His books were banned by the state so he went into exile in the Auvergne. His writings would have an significant impact on Quesany and the other Physiocrats later in the 18th century. Richard Cantillon was an Irish-French banker and merchant who was also an early economic theorist writing an Essay on the Nature of Trade in General in about His personal experiences in banking and international finance lead him to have interesting things to say about money, foreign exchange, banking, and risk, but his most important contribution was the development of a theory of the entrepreneur well before Jean-Baptiste Say.
His Essay was not published until but it did have an influence on Quesnay in France and Smith in Scotland. His major works were republished by the Guillaumin firm as vol. Condillac was an advocate of the ideas of John Locke and a friend of the encyclopedist Denis Diderot. Turgot was an economist of the physiocratic school, a politician, a reformist bureaucrat, and a writer. During the mid s Turgot came into contact with the physiocrats, such as Quesnay, Dupont de Nemours, and Vincent de Gournay who was the free-market intendant for commerce.
Turgot had two opportunities to put free-market reforms into practice: when he was appointed Intendant of Limoges in —74; and when Louis XVI made him minister of finance between and , at which time Turgot issued his six edicts to reduce regulations and taxation. His works were republished by the Guillaumin firm as vols. In his writings on Montesquieu, Tracy defended the institutions of the American Republic, and in his writings on political economy he defended laissez-faire.
During the French Revolution he joined the third estate and renounced his aristocratic title. During the Terror he was arrested and nearly executed. Benjamin Constant — was a novelist, politician, and political theorist during the Napoleonic and Restoration periods. He was a supporter of the Directory and a member of the Tribunat but came to oppose the loss of political liberty under Napoleon.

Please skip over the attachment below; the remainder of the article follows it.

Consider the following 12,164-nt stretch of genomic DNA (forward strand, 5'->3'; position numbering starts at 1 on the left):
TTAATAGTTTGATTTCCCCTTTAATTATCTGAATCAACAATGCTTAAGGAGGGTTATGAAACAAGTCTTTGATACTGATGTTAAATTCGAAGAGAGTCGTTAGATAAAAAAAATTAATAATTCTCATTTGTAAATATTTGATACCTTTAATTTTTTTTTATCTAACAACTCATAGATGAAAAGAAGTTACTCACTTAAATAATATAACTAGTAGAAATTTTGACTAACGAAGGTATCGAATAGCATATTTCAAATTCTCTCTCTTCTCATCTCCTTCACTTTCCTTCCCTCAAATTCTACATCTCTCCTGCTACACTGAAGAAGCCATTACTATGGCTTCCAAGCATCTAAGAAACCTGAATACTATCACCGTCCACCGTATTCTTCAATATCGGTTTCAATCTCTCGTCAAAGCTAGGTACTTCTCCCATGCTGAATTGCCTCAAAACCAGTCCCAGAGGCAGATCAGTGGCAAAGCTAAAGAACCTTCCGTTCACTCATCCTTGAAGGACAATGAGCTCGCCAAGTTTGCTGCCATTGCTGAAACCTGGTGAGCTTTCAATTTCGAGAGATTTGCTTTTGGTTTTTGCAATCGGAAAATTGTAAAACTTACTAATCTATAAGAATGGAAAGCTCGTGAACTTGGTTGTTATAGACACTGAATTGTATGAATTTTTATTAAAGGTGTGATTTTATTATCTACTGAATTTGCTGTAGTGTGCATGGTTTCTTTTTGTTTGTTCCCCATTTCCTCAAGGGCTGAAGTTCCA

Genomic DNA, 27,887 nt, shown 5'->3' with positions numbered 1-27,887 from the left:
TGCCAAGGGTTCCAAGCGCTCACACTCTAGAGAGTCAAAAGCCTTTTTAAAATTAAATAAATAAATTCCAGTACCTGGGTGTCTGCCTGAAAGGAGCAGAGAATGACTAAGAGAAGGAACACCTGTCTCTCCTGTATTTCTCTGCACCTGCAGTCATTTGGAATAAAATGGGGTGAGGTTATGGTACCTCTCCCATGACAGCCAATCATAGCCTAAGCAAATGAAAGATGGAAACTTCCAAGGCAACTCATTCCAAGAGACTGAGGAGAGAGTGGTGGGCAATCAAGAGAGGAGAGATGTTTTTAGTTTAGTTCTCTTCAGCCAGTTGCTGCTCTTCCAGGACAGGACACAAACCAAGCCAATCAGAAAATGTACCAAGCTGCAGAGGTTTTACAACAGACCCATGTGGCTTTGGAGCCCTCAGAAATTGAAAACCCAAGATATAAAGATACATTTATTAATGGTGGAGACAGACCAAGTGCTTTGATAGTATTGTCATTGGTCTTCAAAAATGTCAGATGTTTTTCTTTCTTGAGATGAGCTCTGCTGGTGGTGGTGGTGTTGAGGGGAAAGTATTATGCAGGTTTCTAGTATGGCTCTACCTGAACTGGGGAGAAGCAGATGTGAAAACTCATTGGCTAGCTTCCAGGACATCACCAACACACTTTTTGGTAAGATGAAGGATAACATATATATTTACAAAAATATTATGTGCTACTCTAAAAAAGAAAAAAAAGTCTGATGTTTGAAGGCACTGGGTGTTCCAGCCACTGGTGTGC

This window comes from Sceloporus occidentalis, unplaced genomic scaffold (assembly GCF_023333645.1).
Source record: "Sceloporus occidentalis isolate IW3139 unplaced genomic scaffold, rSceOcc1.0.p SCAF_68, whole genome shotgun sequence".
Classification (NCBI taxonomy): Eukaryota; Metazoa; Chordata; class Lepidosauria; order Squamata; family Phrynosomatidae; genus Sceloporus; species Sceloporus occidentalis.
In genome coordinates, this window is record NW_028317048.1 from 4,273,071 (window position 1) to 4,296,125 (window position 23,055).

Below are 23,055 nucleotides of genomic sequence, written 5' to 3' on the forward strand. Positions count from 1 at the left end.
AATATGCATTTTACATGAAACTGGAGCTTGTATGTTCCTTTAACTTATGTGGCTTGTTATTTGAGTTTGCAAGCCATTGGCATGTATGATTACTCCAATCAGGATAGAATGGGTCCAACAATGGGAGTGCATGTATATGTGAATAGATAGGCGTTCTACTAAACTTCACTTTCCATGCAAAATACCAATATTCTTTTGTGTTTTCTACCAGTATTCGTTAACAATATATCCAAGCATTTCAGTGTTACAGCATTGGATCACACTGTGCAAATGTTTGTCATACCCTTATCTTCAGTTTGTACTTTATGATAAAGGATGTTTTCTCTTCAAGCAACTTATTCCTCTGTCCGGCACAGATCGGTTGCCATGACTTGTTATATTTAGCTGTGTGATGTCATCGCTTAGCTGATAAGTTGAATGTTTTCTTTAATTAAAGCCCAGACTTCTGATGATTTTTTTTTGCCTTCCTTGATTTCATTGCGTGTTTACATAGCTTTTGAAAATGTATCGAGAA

Constant became a deputy in and continued to defend constitutional freedoms until his death. Jean-Baptiste Say — was the leading French political economist in the first third of the nineteenth century. Before becoming an academic political economist quite late in life, Say apprenticed in a commercial office, working for a life insurance company; he also worked as a journalist, soldier, politician, cotton manufacturer, and writer.
In he was asked by the government to travel to England on a fact-finding mission to discover the secret of English economic growth and to report on the impact of the revolutionary wars on the British economy. Joseph Droz — was a moral philosopher, economist, literary critic, and father-in-law of Michel Chevalier.
Charles Comte — was a lawyer, a critic of the repressive policies of Napoleon and then the restored monarchy, and the son-in-law of the economist Jean-Baptiste Say. After the government passed new censorship laws in , it closed closed down the magazine and convicted and sentenced Comte to two years in prison. He went into exile in Switzerland, living in Geneva for 15 months, before accepting a position in Lausanne teaching law. Comte believed that the Ultra conservatives in France would put pressure on other countries like Switzerland who gave shelter to liberal exiles and critics of the government.
Therefore, he resigned his teaching position after two years in Lausanne and went to England in where he spent another two years and became acquainted with Jeremy Bentham and other English liberals, including James and John Stuart Mill. After the revolution he was also elected a deputy representing La Sarthe. He died while writing a critique of the authoritarian Second Empire; the work was completed and published by his son Anatole in He was elected to represent Seine-et-Marne in and supported the liberal opposition to Charles X.
Under the July Monarchy he was appointed ambassador to Madrid, was active in the reform of secondary education, and was a supporter of free trade. Because of his speeches on behalf of free trade in the Chamber and because of his social and political contacts he was appointed president of the Free Trade Association when it was founded in During the Second Republic he was appointed ambassador to Rome by Lamartine. He was a professor of law and political economy, wrote poetry, and ended his days as a diplomat for the French government.